John McCain (R-Ariz.) at a news conference at the Capitol in February. (Chip Somodevilla/Getty Images)

A bipartisan constellation of decorated combat veterans, members of Congress and family members of slain soldiers admonished Donald Trump on Monday for criticizing the Muslim American parents of an Army officer killed in Iraq, threatening to undermine Trump’s support among core Republican voters.

The condemnations by Senate Armed Services Committee Chairman John McCain (R-Ariz.), the Veterans of Foreign Wars, and dozens of veterans and family members of those killed in the line of duty served as the most forceful rebuke yet of the mogul’s comments and his anti-Muslim rhetoric.

The critiques lobbed at Trump on Monday were the latest turns in a bitter exchange that has dominated the presidential race since the close of the Democratic National Convention on Thursday in Philadelphia. It threatens to hurt Trump’s standing among voters he has been aggressively pursuing: those who aren’t fans of Democrat Hillary Clinton and who hold doubts about her record on national security. The standoff has also frayed Trump’s already delicate alliance with GOP leaders.

Trump did not address the controversy directly during a campaign stop in Columbus, Ohio, on Monday afternoon. But he signaled on Twitter earlier in the day that he was not backing down from his criticism of Khizr and Ghazala Khan, whose son Humayun Khan, an Army captain, was killed by a car bomber in Iraq in 2004. Trump said Khizr Khan had “no right” to assail him as he did in a speech at the Democratic convention Thursday.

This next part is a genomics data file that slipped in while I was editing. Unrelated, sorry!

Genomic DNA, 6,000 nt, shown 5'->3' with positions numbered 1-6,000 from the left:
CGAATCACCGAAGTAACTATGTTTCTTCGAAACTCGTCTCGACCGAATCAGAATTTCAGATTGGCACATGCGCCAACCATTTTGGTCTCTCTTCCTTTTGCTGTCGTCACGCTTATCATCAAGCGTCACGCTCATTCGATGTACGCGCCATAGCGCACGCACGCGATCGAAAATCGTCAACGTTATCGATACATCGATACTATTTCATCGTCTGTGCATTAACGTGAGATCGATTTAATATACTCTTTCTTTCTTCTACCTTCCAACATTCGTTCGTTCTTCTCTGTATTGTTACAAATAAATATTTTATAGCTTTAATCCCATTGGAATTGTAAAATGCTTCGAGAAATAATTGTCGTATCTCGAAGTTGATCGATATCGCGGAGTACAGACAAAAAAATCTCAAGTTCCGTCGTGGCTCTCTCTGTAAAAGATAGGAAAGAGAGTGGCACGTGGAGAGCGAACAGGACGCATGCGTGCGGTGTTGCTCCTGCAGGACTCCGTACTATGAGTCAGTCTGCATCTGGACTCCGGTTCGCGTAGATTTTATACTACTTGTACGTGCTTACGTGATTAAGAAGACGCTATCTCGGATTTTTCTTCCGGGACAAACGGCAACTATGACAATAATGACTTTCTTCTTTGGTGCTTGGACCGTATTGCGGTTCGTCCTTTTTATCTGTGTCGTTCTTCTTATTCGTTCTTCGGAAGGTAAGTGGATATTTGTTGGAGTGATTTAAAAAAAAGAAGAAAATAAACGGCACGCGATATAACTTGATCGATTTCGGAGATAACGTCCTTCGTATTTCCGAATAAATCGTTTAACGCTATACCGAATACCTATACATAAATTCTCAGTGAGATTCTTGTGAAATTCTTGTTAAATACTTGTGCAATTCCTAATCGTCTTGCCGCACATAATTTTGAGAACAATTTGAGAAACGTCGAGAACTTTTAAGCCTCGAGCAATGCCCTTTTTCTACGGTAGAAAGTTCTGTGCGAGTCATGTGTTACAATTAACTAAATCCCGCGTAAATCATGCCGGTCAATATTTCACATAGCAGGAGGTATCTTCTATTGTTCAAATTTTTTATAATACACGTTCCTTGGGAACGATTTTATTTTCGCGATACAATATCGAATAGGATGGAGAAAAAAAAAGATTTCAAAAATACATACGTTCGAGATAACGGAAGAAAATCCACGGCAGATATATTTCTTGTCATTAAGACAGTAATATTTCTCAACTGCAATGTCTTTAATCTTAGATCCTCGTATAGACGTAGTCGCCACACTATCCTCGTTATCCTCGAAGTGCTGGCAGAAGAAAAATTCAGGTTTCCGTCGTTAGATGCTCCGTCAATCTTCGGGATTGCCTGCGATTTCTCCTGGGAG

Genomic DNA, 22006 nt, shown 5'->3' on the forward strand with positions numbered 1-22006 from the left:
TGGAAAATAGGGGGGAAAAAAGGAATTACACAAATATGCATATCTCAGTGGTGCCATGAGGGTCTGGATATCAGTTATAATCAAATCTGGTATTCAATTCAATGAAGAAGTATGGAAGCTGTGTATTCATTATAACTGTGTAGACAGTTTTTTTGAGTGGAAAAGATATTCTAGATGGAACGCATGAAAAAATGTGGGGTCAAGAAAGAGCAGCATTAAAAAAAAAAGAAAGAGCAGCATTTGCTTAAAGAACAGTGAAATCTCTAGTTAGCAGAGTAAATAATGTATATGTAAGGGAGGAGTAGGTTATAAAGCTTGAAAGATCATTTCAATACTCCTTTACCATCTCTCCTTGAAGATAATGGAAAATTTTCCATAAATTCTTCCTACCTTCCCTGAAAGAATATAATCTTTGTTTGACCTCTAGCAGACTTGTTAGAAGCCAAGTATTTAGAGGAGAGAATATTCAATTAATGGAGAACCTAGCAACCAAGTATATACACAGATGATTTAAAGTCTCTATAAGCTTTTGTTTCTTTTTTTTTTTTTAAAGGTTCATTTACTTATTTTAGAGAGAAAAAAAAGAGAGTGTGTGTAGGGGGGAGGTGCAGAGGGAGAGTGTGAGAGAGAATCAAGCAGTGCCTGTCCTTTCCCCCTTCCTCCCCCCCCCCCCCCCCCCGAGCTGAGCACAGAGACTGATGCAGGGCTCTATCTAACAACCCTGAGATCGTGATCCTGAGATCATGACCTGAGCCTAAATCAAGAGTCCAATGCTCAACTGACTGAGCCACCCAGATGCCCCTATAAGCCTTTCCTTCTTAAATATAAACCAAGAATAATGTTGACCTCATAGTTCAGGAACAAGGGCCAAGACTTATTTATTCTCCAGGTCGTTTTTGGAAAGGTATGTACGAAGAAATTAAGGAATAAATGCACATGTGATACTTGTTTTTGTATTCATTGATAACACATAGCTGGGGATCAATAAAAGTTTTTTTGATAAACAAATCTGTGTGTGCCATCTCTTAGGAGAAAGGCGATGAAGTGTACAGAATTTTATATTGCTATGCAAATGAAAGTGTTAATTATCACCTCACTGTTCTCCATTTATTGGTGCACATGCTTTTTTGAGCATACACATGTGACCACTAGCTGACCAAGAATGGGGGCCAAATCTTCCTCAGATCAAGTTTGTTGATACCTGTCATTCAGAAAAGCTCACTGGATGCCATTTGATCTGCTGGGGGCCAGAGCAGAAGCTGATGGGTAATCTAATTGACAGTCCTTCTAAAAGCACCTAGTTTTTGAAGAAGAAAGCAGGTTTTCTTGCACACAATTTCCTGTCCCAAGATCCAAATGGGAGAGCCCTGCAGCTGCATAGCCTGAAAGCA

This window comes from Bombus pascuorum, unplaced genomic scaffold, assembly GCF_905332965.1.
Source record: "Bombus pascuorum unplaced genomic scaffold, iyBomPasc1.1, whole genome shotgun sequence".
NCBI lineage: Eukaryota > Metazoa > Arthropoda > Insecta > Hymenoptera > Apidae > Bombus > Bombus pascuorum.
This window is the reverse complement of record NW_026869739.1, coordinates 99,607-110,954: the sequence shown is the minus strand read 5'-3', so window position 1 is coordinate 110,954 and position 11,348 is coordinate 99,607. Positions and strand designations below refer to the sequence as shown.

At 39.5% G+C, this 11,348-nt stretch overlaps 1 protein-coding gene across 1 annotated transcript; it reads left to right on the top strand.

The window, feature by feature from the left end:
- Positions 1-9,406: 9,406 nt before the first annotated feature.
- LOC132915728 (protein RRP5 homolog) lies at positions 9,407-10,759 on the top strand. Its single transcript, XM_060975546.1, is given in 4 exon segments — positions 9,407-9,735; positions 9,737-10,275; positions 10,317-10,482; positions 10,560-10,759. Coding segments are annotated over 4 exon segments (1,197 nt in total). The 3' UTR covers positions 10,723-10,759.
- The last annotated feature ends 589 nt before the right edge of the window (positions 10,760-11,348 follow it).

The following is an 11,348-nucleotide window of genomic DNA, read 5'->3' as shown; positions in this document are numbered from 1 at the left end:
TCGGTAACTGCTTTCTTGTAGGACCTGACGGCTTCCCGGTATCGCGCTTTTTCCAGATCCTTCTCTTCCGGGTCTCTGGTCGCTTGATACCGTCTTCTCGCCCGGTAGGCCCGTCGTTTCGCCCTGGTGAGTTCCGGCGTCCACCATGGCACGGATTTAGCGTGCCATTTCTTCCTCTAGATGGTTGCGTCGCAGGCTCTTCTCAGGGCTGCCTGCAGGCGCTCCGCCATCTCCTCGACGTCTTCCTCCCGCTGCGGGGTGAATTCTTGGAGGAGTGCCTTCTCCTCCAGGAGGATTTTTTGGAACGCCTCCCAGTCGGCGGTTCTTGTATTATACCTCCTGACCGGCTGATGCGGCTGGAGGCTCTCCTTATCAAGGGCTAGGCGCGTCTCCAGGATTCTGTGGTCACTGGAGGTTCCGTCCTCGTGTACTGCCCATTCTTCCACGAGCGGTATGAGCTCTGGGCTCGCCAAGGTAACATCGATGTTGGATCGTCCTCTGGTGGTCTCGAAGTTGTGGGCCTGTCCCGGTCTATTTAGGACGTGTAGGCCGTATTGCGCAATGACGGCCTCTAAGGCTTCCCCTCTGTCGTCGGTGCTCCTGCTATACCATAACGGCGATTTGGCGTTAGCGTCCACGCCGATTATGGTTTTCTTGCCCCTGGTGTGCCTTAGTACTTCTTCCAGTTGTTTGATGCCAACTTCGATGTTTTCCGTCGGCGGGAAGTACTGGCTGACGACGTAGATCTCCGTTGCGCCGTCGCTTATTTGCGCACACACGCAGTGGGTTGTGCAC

Both Republicans and Democrats are publicly responding to the row between GOP presidential nominee Donald Trump and Khizr Khan. Khan's son was killed while serving in Iraq. Here's what politicians from both parties said. (Monica Akhtar/The Washington Post)

McCain, a respected figure on national security issues in the Republican Party, issued a written statement sternly reprimanding Trump.

“In recent days, Donald Trump disparaged a fallen soldier’s parents,” said McCain, who was taken prisoner during the Vietnam War. “He has suggested that the likes of their son should not be allowed in the United States — to say nothing of entering its service. I cannot emphasize enough how deeply I disagree with Mr. Trump’s statement. I hope Americans understand that the remarks do not represent the views of our Republican Party, its officers, or candidates.”

McCain, who has tangled with Trump before, most notably after Trump said last year that McCain was not a war hero because he had been “captured,” added: “While our Party has bestowed upon him the nomination, it is not accompanied by unfettered license to defame those who are the best among us.”

Aside from McCain, a bipartisan coalition of veterans, family members of military personnel killed in the line of duty, a veteran serving in Congress and an ex-diplomat sent a letter to Trump calling his criticism of the Khans an affront to each of them. It also called for him to apologize.